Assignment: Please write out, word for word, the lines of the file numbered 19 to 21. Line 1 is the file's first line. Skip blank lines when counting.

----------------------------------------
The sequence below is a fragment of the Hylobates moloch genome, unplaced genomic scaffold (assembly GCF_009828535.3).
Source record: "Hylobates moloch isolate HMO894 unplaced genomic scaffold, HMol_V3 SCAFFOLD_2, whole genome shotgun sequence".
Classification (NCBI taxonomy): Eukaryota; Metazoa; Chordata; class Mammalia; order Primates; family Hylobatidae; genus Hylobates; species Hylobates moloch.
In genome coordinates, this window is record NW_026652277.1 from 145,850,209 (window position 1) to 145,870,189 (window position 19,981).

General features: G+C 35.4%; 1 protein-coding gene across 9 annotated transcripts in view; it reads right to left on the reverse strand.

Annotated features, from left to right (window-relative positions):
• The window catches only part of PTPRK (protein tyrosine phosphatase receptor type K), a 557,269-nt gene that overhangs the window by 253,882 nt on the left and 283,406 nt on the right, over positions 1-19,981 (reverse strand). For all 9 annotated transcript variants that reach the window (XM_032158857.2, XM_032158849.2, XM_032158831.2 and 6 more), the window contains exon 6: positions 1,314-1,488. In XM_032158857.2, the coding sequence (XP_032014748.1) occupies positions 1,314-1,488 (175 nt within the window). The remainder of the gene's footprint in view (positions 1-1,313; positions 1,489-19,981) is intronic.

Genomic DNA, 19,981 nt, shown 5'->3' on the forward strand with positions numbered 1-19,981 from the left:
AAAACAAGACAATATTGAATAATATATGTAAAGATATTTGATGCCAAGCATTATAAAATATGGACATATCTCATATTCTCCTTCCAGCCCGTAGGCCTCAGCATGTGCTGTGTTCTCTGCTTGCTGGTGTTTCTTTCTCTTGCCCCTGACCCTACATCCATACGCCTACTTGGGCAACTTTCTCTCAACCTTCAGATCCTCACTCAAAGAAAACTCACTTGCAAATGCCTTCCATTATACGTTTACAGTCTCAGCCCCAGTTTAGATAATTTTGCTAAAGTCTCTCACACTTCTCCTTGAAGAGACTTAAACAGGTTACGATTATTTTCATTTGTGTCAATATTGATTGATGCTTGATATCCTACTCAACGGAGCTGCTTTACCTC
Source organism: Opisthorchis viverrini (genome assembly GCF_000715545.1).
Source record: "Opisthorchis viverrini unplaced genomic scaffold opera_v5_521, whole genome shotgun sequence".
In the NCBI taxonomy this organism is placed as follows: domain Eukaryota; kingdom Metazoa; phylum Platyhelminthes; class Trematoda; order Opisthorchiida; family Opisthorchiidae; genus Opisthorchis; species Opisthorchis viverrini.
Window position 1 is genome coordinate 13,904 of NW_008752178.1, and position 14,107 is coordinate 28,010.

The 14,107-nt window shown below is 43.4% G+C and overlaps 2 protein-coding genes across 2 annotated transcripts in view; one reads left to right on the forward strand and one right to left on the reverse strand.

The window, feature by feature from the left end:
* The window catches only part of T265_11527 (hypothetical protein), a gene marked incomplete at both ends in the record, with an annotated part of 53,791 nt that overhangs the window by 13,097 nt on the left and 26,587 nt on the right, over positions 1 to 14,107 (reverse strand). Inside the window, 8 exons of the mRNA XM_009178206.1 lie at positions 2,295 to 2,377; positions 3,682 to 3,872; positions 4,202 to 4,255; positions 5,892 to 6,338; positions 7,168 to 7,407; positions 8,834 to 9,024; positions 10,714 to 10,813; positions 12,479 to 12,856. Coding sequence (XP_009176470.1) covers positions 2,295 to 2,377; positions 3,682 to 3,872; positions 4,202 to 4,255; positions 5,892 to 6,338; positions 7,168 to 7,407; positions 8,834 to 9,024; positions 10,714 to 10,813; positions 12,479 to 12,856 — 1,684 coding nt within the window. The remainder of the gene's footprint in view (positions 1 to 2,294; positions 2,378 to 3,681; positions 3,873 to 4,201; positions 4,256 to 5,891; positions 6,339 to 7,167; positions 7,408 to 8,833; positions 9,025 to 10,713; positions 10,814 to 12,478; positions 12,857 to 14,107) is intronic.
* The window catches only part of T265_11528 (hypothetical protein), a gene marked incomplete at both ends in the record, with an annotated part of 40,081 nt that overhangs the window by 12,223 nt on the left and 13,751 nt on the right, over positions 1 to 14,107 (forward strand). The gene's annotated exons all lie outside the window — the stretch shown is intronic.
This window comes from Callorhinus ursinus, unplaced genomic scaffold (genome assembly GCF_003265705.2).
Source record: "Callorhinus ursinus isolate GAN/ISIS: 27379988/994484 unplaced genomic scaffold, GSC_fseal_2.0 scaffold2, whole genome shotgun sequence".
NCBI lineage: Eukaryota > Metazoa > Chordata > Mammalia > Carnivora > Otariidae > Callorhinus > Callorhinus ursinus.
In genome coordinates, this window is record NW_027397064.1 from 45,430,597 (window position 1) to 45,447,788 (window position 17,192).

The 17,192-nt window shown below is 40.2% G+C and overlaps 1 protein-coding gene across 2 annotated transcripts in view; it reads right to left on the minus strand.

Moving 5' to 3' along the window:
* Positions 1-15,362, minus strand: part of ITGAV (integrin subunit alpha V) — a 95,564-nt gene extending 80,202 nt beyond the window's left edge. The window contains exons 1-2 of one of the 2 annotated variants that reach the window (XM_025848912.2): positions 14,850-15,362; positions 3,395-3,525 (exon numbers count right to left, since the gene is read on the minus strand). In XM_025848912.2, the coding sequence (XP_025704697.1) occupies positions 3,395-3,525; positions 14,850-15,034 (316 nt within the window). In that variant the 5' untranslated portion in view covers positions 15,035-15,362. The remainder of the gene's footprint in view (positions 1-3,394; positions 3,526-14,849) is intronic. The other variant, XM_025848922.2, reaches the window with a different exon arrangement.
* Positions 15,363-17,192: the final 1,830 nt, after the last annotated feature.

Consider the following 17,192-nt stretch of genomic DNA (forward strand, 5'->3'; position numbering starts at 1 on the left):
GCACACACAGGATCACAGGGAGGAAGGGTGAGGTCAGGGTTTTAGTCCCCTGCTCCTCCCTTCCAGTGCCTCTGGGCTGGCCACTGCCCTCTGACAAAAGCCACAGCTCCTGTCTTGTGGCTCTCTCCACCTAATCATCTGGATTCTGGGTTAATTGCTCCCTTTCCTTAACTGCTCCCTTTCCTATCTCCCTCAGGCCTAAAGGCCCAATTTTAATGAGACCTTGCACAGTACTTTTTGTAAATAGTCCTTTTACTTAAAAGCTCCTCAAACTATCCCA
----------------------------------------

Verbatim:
Source record: "Callorhinus ursinus isolate GAN/ISIS: 27379988/994484 unplaced genomic scaffold, GSC_fseal_2.0 scaffold2, whole genome shotgun sequence".
NCBI lineage: Eukaryota > Metazoa > Chordata > Mammalia > Carnivora > Otariidae > Callorhinus > Callorhinus ursinus.
In genome coordinates, this window is record NW_027397064.1 from 45,430,597 (window position 1) to 45,447,788 (window position 17,192).